A few of our Animation + Interactive Media students attended the Ottawa International Animation Festival this past September! (L to R) Brandon Troelstrup ’15, Shelby Hamel ’16, Bronte Pirulli ’16, Kaitlyn Assmann ’15, Ayden Borowski ’16 & Jesse Strauss (in back).
Here’s an excerpt from Kaitlyn Assmann ’15 about her experience:
I am currently at the start of my senior year at Montserrat College of Art in the The festival itself lasted from September 17th to 21st, and we began our journey bright and early the very first day. The bus trip from Massachusetts to Ottawa was understandably pretty long, but good company certainly made it go by faster. Montserrat was being joined by a few other local art colleges as well, adding to the diverse range of animators that I would be meeting throughout the festival. We made to the hostel at which we were staying (the Ottawa Backpackers Inn) at 4 pm, picked up our passes at the Art Center, and were set loose onto the city, giving us plenty of time to absorb what day one of the festival had to offer. Throughout the festival, several events would be happening scattered throughout a small area in the city, animation screenings being the primary ongoing. After attending the very first two screenings, I knew that I was in for a treat. The first was “Lisa Limone and Maroc Orange: A Rapid Love Story”, an Estonian film competing in the feature category, and the second was the first screening for the short film competition (there were enough competitors to fill five separate screenings in total). These made it loud and clear that throughout the upcoming weekend, I was going to experience a massive range of animation, some of which I’ve never seen anything like before. For instance, I had never seen a film from Estonia prior to this. It was so unlike all of the material that was created in the United States and is so dominant in our culture, so naturally I became fascinated in what the work from other countries had to offer (I eventually became quite enamored with a Brazilian film, “Until Sbornia Do Us Part”, in particular). The short films were incredibly gripping as well. The sheer diversity of that screening I think is what drew me to it. Not only were the pieces from different artists all over the world, but there were so many categories as well. High school, undergraduate, narrative, experimental/abstract, music videos, and commercial art were all included, mixed among each other at every screening. Whatever it was that you as a viewer preferred in animation, it was there for you. If there was something that didn’t suit your fancy, there was sure to be something that gripped you coming shortly after.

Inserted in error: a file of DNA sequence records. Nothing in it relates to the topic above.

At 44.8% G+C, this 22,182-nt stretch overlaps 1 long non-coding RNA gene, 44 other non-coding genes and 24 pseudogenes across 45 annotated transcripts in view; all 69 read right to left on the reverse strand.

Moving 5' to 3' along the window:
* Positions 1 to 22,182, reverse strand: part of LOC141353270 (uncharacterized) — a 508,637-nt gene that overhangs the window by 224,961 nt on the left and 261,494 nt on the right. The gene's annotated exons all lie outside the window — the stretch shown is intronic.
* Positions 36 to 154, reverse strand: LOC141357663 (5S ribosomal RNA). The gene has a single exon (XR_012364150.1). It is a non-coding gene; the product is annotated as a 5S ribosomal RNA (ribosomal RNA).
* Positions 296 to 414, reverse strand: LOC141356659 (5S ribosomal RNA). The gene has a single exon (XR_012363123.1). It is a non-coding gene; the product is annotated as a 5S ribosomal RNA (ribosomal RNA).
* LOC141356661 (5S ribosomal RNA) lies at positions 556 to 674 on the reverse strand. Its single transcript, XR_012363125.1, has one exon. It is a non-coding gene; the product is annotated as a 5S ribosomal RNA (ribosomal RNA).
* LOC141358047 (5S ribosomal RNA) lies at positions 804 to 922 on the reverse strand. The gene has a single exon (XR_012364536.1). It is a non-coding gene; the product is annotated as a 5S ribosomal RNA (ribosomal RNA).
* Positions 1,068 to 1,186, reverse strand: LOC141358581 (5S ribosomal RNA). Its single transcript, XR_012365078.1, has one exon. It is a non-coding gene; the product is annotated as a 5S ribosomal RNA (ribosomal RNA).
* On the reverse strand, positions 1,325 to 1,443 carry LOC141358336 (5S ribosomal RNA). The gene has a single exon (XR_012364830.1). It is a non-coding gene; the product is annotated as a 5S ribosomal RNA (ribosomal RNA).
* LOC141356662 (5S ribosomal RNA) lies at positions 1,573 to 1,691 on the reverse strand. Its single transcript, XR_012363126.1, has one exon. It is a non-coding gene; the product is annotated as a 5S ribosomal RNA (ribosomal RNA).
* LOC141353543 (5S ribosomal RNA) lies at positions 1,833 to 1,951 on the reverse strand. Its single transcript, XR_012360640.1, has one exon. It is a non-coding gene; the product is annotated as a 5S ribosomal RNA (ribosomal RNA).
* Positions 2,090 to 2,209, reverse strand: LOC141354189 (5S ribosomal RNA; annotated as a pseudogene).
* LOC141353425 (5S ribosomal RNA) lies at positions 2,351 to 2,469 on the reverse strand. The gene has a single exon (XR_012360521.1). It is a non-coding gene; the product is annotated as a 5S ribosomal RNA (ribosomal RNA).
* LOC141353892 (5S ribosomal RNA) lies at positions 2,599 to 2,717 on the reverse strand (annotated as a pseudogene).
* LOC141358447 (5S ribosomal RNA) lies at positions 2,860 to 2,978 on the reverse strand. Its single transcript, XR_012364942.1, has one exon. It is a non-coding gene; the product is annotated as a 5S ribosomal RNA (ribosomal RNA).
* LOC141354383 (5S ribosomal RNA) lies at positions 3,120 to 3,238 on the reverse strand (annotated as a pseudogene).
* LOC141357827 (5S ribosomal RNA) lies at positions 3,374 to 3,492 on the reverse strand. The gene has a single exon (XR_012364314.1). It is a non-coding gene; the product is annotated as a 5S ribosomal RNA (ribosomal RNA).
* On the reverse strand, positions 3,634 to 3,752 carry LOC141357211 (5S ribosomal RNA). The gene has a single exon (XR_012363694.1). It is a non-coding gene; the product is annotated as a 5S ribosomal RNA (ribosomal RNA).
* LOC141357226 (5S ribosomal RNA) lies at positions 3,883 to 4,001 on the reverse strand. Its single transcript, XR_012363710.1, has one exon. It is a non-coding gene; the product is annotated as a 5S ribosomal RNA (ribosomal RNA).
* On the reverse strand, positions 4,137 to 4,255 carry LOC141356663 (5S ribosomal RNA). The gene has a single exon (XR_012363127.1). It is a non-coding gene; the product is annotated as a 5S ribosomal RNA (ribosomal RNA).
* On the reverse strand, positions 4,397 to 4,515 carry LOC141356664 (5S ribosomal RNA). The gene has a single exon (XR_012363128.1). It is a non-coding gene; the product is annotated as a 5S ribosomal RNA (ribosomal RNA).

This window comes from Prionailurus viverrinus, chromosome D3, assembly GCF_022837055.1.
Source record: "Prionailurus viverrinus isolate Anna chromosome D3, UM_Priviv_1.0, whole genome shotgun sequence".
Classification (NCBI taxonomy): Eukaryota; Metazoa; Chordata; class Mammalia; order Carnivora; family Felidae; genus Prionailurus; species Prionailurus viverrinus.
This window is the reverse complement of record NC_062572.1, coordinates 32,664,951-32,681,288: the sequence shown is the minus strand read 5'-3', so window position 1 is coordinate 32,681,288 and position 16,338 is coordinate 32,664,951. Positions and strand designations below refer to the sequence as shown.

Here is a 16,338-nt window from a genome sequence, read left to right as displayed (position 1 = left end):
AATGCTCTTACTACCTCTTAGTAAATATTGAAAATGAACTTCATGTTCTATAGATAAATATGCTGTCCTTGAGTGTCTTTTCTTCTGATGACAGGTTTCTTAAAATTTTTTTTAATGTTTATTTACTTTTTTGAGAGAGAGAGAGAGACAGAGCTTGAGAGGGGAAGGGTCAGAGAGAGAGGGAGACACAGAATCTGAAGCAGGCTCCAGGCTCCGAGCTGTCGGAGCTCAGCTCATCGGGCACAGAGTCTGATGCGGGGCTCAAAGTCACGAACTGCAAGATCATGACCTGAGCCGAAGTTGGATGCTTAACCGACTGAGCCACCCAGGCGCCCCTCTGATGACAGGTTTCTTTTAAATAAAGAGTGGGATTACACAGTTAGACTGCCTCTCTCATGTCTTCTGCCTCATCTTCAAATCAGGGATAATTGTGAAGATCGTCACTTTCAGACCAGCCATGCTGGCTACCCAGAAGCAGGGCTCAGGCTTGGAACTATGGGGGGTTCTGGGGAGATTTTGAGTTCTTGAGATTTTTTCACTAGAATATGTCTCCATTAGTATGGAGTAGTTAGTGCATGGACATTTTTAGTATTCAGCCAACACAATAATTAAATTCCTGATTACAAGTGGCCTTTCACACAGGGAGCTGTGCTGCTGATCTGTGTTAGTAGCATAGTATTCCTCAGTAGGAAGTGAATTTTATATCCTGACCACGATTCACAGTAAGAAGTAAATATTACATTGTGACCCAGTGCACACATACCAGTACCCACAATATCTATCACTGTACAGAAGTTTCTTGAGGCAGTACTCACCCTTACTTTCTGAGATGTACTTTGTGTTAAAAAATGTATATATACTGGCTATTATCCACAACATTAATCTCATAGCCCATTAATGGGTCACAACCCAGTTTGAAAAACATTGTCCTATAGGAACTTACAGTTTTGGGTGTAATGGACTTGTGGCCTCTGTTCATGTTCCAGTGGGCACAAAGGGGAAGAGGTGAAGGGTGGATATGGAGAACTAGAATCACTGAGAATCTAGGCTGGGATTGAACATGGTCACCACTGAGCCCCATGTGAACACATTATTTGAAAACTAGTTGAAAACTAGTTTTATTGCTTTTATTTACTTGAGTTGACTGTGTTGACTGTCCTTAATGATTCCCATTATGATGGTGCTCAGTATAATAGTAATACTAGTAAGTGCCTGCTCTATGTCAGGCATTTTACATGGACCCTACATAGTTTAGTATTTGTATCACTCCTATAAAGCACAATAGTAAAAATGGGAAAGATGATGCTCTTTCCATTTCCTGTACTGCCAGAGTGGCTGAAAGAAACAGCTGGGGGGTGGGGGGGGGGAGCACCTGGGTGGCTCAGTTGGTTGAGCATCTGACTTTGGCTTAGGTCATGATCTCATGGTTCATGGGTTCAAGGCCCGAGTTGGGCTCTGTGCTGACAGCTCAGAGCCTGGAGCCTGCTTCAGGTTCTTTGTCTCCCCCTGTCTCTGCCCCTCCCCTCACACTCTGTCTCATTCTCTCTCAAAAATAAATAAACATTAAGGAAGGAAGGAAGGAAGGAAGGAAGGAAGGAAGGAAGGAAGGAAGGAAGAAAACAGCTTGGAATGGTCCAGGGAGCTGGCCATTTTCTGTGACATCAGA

Just from that first evening of watching films in the Bytown Theater, it was made clear that I had a lot to look forward to, and I had definitely made the right choice in applying to come.Animation and Interactive Media Department, and hearing about the annual Ottawa International Animation Festival had been something of a yearly occurrence for me. Every year, an offer would go out to students at the school to apply for a scholarship that would accommodate travel and living expenses for the trip, but it was only this year that I had mustered up the courage to apply for it myself. I think it might be my impending entrance into the “real world” of animation that finally motivated me to do it, and I was absolutely thrilled when I learned that I had been chosen to be one of the five students to travel up for the 2014 event. Admittedly though, I wasn’t entirely sure what to expect beyond the bus trip up and that animation screenings were a heavy part of it. In reality, what was waiting for me was a rich variety of experiences that I think certainly enriched my knowledge as an artist and inspired me so much to go forward and make my own animation the best it can possibly be. Montserrat has really given me something valuable here, and the Ottawa International Animation Festival isn’t something I will soon forget.